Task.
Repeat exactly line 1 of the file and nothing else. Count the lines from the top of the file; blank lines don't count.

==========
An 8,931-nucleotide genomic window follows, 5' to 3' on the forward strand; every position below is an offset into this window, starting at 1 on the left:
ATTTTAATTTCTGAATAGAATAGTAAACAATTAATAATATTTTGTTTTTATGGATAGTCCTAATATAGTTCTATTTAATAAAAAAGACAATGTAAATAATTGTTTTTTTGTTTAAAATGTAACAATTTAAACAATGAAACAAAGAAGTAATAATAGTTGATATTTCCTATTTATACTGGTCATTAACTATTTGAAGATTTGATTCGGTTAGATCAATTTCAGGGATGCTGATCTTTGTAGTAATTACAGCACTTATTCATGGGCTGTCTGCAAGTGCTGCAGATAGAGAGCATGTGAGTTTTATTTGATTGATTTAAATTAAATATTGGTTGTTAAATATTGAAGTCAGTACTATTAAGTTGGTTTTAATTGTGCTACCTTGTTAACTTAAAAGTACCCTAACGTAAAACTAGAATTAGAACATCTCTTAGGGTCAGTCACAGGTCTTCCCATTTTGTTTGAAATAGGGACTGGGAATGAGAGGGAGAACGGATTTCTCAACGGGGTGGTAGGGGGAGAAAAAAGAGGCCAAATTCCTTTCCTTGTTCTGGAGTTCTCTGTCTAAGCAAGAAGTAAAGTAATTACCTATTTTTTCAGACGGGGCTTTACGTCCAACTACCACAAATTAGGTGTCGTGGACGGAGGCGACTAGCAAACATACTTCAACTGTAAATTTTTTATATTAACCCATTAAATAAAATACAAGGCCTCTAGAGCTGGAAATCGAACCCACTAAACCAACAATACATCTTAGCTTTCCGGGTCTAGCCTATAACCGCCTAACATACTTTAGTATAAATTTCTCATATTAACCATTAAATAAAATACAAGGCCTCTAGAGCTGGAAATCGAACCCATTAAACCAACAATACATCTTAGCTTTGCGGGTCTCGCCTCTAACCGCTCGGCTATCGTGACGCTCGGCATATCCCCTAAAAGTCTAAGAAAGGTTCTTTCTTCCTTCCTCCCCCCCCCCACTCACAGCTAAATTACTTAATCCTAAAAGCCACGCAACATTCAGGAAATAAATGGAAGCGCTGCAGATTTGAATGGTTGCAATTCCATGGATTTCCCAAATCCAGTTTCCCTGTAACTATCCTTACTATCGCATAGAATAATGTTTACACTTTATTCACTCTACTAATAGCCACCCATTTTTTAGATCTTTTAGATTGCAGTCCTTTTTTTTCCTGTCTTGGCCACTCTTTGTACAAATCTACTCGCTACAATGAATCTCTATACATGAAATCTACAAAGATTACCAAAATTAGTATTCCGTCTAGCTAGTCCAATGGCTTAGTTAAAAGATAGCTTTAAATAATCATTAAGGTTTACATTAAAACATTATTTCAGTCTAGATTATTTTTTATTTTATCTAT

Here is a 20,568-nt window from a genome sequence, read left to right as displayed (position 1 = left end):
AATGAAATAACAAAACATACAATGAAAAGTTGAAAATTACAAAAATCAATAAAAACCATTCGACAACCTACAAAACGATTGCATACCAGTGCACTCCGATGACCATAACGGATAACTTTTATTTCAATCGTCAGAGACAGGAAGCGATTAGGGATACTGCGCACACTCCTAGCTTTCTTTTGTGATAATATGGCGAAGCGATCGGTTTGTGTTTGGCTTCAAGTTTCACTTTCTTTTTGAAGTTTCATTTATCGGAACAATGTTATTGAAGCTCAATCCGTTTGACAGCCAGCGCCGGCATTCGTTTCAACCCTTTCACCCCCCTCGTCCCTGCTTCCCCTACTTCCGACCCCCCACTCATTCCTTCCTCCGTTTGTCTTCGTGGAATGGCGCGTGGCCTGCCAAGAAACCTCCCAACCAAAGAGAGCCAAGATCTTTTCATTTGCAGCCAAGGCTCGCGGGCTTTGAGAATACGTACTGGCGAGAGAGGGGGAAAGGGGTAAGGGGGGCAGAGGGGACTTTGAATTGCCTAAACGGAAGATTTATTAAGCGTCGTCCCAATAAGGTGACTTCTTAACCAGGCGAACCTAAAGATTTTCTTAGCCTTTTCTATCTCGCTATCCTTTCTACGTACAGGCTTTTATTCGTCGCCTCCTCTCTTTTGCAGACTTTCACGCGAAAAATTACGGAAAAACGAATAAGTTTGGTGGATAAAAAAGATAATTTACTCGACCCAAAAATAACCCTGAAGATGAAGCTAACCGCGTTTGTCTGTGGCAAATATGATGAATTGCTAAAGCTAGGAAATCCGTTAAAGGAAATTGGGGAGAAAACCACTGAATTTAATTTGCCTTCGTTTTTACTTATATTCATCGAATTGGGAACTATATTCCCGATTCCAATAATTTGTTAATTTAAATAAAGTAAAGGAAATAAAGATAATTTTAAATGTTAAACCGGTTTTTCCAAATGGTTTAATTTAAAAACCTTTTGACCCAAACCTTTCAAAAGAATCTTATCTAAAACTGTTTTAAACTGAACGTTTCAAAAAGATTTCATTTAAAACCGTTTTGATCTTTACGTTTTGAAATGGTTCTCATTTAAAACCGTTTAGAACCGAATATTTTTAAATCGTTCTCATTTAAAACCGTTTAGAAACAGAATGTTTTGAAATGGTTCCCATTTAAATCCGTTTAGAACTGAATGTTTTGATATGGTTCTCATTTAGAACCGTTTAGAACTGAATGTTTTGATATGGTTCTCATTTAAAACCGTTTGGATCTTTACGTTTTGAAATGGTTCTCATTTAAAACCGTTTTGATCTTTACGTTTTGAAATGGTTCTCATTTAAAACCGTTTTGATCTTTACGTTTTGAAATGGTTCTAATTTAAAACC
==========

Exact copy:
An 8,931-nucleotide genomic window follows, 5' to 3' on the forward strand; every position below is an offset into this window, starting at 1 on the left: